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Alzheimer's and Mealtimes

Creating an enjoyable mealtime routine for persons living with dementia

Caring for someone living with Alzheimer’s is a daunting challenge for both family and professional caregivers. They are encouraged to develop a relationship bond with the person and cautioned not to surprise the seated person or to approach them from behind.

Dining chairs recommended for people living with Alzheimer's.

Swivels...Locks...

Swivels...Locks...Rolls...Brakes

The Challenge


Mealtimes present a unique challenge, as persons with Alzheimer’s often have difficulty following verbal instructions. In the process of being seated, they can become disoriented, confused, agitated, or balk at the assistance being offered.


When getting the person up to the table, a caregiver can be met with resistance, as the task of moving a person to the table surprises the seated person when the caregiver unexpectedly approaches from the behind.

The physical demands associated with moving a seated person (pushing-pulling-shoving-twisting) further hinders any opportunity to develop a relationship bond, as the caregiver’s primary focus is to exert whatever force is necessary to get the seated person suitably positioned at the table.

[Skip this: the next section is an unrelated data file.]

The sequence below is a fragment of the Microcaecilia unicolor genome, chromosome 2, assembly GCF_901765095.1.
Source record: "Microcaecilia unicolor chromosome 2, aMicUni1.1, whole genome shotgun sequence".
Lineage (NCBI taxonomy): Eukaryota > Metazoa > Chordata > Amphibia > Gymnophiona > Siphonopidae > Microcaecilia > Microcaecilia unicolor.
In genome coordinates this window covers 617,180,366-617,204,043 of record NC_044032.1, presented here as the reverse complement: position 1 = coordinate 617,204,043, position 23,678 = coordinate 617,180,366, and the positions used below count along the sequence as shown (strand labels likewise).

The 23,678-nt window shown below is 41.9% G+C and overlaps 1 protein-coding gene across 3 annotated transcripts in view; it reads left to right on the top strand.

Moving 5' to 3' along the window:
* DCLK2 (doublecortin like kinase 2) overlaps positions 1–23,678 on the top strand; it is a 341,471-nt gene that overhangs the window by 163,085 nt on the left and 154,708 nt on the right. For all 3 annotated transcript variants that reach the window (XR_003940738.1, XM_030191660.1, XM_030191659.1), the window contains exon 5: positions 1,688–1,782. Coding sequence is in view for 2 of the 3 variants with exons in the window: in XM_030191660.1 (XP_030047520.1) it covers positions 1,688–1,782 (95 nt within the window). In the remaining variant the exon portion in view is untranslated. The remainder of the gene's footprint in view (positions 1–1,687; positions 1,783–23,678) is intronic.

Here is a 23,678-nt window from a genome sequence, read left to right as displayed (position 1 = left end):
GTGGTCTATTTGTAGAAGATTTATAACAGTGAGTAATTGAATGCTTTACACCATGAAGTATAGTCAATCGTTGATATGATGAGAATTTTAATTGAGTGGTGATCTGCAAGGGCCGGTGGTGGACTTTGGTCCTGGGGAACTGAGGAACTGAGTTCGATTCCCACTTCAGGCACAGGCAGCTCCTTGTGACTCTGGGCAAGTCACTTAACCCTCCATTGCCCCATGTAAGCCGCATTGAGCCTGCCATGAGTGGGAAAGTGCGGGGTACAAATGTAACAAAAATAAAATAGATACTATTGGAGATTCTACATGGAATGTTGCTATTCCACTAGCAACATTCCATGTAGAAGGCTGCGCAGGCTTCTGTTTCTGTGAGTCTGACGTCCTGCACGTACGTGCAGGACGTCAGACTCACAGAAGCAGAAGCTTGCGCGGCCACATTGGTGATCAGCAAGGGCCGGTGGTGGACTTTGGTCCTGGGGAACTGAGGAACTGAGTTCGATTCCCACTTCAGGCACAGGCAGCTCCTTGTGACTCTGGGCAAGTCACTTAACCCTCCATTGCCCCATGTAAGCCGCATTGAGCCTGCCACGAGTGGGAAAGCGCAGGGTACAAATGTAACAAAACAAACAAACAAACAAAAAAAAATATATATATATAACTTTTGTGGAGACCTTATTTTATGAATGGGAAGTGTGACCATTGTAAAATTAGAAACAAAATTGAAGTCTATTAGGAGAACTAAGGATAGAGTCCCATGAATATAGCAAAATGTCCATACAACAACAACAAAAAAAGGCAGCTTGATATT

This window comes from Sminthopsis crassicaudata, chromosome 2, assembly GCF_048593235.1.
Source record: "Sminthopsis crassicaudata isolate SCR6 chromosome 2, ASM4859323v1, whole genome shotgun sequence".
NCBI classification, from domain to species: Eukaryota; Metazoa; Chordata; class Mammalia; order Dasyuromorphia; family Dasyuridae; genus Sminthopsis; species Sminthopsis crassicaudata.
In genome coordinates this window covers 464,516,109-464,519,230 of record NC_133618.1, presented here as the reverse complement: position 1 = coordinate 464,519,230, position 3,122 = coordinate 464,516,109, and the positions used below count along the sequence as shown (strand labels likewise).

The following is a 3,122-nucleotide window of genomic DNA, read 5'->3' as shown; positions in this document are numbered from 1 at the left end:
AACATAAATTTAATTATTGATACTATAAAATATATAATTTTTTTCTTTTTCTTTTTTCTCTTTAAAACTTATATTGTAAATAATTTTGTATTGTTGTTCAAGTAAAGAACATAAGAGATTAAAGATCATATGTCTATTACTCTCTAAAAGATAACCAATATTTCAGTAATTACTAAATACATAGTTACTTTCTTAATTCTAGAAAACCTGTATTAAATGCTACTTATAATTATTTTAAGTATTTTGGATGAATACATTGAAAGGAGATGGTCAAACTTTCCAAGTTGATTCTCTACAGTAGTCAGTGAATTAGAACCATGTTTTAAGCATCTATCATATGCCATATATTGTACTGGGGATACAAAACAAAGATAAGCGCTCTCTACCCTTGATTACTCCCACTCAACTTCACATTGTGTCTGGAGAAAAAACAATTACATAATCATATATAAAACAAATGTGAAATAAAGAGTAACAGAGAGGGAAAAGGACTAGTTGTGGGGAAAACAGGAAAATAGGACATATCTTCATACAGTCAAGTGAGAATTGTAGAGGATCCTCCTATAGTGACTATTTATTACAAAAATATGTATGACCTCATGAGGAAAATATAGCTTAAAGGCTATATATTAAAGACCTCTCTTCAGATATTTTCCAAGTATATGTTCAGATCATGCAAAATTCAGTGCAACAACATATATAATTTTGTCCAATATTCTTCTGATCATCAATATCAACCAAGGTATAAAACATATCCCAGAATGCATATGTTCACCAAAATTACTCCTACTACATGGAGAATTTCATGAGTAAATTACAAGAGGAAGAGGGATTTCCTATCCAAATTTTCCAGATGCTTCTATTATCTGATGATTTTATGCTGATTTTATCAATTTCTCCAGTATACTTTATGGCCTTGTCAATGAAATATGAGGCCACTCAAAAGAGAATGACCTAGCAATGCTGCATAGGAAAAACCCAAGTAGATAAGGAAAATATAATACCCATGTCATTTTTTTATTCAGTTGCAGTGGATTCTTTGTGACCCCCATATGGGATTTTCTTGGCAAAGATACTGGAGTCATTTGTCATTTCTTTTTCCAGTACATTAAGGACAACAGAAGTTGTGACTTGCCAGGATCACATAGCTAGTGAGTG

A Better Way

Chairs that swivel and lock eliminate table interference as the seat of the chair is swiveled 90 degrees away from the table. This allows full access to the seat of the chair for the person being seated. Once they are comfortably in the chair, they can release the swivel lock and rotate themselves towards the table.

Additionally, chairs that also roll and brake for safety can be moved even further from the table, providing increased clearance, should a second caregiver be required when transferring the person into the seat of the chair. Once seated, they can be rotated back towards the table, and the caregiver effortlessly glides them into position at the table before securing the brakes.


Dining chairs that SwivelTurn...Roll...and Brake for safety:

  • enhance a caregiver’s ability to develop a relationship with the seated person
  • provide seniors with a greater sense of dignity and self-worth
  • eliminate the need for caregivers to push-pull-shove-twist when offering mealtime assistance
  • reduce mealtime stress and anxiety for both the seated person and the caregiver
  • create a more enjoyable mealtime routine

Dining chairs recommended for people living with Alzheimer's.